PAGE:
This particular blog post is about film. Being a film photography enthusiast, I am fascinated by a film that changes the look of a landscape. Sadly, Aeorchrome is discontinued.
They are selling a film called Lomochrome Purple XR. The film does something similar in that it shifts greens to purples and creates very surreal landscapes. Blue Moon sells it locally so I picked some up and loaded it into my Olympus XA. Here are the results.
The film has an ISO rating of 100-400, so I tried it at 100, 200, and 400, depending on where I was. I didn’t see much of a difference in color shifts in the various ISO choices. The photos shot in brighter sunlight seem to be a bit more purpley but not that much more, as you can see above.
Yesterday I shot a roll of Lomo Purple in my pinhole camera at the beach and I am really looking forward to seeing how those came out. I will share the results here when I get them back from the lab.
*As much as I want to hate Lomography I can’t. They keep making products I like! Dammit!
Scene: Man in an American flag bandana pulls up on a Harley.
Him: Hey babe, wanna go to the bar, get some cocktails this morning?
Him: Wanna go to my place, watch me build some stuff?
Over Christmas I decided to take long-neglected Zero 2000 (pinhole camera) out for a spin. I finally scanned the negatives this past week. This was the last shot on the roll. I used the shot up at Cathedral Park in Portland on my way to dropping the film off at Blue Moon Camera And Machine.
Scanning these photos has reignited my desire for pinhole photography. Of course that desire is always there, hiding under the surface, but looking at these makes me want to go out and do it again. Also: I really love color pinhole so very very much.
I took another shot of this with my Olympus XA and Lomography Purple film that I will share next week. Very interesting results with that film!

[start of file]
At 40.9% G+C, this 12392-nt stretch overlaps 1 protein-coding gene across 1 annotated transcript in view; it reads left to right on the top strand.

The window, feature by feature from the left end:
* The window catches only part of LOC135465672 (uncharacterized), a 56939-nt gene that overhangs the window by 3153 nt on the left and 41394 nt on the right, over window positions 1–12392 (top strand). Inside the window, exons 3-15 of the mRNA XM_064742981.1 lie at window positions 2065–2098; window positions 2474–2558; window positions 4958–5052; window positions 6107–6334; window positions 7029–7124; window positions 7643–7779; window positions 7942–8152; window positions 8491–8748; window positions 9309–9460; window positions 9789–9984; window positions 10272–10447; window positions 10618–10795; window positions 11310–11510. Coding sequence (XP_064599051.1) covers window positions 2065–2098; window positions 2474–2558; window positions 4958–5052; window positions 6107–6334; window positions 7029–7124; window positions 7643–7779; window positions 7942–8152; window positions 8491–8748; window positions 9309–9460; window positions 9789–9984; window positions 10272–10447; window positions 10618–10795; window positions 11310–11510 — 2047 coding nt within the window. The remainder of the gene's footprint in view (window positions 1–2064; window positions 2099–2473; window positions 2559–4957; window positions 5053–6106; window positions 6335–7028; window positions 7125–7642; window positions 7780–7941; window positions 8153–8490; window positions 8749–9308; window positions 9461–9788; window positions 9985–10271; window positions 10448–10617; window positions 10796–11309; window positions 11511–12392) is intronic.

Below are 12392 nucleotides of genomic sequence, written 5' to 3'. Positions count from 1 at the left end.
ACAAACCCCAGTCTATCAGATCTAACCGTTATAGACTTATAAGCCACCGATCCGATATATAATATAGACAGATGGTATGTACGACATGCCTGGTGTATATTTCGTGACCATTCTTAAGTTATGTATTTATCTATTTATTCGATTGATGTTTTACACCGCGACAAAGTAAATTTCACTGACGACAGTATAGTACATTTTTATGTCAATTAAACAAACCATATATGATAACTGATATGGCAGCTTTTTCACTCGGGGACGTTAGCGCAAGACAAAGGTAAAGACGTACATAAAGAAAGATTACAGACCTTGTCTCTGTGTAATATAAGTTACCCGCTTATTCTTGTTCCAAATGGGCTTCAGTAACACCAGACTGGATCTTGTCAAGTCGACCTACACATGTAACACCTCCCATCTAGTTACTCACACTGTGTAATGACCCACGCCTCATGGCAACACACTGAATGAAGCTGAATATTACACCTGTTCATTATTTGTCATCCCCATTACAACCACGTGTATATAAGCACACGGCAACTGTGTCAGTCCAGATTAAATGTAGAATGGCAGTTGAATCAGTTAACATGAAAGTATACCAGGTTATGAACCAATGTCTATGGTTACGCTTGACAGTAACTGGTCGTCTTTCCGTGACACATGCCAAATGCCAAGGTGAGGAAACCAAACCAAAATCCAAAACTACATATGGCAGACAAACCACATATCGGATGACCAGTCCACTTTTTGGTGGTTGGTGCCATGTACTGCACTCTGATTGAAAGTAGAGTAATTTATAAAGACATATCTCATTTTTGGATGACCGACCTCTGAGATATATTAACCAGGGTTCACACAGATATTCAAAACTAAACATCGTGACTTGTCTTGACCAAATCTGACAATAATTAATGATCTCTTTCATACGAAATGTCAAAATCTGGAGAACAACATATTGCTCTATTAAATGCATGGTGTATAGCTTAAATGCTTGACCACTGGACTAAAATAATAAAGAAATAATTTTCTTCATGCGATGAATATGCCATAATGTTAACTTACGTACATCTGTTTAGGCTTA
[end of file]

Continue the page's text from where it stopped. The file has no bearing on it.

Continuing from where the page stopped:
Geeky photo bits:
Camera: Zero 2000
Exposure: 23 seconds
Film: Ektar 100
Develop: C-41 (lab)
Scan: Epson V500
You know this post is about a camera, right? No. I’m not obsessed. Not at all. :)
Several months ago I was commissioned to knit a Dr. Who scarf for a Twitter friend. It was a fun project to knit and the recipient is very happy, which, in turn, makes me very happy as well (I love how that works :) ). The money that I was paid to knit the scarf went toward a new (old) camera that I’d been wanting: an Olympus OM1. I found an excellent deal on Ebay and It even came with a battery so I could start shooting right away. It was the body only but I’d bought an Olympus OM10 awhile back that didn’t work, but came with the nifty fifty lens and a nice leather strap so I used the lens and strap from the broken camera for my new OM1n.
Instantly I fell in love with this camera. The size of it is perfect for a day wandering around town. And the simplicity of it is perfect! It is so intuitive and easy to use. I can see the appeal of this camera and now understand why it is revered by many.
I kind of feel like letting go of all of my other SLRs. That is how much I love this camera. I think I’m done. I’ve found the one.
Love In A Hopeless Place
Donna and her Pinhole Camera